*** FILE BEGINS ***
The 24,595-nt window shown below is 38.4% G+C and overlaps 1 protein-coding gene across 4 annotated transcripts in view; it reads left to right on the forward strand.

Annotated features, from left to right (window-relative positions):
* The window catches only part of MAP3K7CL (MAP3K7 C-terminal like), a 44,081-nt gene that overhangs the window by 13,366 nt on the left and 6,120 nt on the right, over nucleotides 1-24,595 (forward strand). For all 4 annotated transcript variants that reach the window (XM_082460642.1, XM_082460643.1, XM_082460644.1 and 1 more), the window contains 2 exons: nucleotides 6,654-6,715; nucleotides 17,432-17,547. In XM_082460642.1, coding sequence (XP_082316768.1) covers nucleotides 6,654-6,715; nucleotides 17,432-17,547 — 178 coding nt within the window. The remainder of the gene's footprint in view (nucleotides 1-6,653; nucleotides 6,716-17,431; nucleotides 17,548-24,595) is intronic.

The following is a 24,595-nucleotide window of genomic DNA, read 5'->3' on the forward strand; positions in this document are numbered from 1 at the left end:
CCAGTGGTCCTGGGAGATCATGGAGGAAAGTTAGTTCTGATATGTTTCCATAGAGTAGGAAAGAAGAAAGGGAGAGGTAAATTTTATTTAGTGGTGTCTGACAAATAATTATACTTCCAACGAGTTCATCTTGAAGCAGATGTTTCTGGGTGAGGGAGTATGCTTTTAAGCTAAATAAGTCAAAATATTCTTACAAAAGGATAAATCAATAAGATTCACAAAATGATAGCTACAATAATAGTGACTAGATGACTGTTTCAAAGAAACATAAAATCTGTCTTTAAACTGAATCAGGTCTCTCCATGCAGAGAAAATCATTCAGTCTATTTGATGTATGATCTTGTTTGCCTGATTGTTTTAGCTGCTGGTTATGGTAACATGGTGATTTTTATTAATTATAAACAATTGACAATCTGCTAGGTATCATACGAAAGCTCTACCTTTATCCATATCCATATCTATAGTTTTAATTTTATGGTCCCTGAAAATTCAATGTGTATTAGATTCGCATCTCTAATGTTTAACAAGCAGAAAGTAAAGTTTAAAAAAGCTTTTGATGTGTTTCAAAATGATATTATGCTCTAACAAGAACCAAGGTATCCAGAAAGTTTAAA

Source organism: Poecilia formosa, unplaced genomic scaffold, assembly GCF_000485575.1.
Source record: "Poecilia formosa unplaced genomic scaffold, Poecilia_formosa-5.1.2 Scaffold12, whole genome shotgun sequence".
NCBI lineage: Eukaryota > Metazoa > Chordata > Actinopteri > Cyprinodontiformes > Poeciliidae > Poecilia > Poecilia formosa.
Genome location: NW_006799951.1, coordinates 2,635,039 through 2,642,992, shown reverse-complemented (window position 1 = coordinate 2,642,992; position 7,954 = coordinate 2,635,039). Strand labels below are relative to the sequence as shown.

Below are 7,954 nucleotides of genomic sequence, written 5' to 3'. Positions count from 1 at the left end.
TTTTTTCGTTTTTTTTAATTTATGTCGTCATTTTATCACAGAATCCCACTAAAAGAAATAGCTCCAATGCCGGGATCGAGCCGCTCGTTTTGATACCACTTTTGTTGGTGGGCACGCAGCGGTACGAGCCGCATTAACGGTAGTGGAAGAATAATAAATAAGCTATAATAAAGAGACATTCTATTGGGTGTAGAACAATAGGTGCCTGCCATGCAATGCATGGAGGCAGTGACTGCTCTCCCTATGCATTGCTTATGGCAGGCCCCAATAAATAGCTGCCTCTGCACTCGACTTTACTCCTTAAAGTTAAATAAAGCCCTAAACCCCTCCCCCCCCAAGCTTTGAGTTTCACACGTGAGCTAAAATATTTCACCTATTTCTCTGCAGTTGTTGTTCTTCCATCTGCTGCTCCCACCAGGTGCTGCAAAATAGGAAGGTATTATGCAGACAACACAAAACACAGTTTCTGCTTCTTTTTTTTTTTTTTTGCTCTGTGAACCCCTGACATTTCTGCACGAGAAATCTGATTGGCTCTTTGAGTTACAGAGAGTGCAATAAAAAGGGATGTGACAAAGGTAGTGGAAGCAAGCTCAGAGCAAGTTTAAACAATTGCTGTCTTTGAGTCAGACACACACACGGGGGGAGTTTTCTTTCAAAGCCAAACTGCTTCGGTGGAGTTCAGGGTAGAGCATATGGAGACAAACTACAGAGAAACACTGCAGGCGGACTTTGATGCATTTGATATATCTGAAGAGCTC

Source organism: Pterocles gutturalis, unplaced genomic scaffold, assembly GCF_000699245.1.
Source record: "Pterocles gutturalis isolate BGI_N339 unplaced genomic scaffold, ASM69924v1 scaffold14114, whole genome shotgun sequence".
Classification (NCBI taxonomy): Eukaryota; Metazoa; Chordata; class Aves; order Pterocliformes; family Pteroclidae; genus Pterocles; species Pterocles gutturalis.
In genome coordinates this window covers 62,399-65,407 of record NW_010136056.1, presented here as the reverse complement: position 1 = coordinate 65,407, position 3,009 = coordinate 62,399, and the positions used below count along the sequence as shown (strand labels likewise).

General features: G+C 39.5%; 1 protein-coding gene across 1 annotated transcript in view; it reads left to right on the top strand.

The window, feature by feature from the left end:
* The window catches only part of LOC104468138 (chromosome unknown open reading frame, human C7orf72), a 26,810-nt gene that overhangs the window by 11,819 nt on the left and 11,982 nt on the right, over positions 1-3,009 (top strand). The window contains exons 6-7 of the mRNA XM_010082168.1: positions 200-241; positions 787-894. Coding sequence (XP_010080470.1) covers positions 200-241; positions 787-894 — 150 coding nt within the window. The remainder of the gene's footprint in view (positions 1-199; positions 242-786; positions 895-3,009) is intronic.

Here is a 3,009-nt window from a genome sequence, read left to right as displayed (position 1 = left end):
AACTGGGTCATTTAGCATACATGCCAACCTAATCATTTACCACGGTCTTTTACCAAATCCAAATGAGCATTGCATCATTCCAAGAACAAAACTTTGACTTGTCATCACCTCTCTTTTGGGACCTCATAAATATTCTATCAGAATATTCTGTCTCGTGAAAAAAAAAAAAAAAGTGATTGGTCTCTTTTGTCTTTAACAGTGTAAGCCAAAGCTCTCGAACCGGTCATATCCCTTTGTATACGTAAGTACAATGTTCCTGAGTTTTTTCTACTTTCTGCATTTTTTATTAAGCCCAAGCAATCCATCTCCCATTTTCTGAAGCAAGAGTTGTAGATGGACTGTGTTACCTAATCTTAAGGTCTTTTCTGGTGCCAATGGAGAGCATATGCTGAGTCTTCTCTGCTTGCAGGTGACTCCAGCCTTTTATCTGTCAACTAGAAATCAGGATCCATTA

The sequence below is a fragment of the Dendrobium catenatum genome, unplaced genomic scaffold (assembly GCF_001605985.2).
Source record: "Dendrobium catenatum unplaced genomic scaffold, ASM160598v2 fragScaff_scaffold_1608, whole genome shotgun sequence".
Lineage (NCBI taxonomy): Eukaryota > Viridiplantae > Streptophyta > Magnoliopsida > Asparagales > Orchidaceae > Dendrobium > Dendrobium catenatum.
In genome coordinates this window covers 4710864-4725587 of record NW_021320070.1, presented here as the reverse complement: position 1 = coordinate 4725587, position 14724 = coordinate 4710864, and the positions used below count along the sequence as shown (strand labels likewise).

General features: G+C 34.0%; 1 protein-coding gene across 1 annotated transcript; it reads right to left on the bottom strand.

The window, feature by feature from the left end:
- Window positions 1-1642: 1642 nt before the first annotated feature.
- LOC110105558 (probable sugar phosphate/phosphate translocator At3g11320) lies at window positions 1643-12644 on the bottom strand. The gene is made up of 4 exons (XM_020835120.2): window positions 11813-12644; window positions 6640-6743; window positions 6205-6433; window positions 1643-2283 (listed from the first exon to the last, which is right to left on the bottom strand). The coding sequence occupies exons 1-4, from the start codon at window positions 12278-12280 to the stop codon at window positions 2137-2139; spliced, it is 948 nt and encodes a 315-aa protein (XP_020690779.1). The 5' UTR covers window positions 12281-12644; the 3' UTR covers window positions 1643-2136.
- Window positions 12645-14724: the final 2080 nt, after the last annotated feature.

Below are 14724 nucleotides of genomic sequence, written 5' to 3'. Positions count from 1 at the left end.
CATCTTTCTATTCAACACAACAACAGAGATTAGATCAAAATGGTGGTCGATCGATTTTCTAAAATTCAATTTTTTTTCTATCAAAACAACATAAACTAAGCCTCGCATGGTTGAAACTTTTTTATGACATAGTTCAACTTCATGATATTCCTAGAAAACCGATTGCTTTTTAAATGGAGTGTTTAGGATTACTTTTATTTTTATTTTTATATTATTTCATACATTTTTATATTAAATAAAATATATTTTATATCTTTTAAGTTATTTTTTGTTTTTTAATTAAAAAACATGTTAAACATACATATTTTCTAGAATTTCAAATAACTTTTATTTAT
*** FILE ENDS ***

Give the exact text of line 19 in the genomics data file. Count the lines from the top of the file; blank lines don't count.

Here is a 3,009-nt window from a genome sequence, read left to right as displayed (position 1 = left end):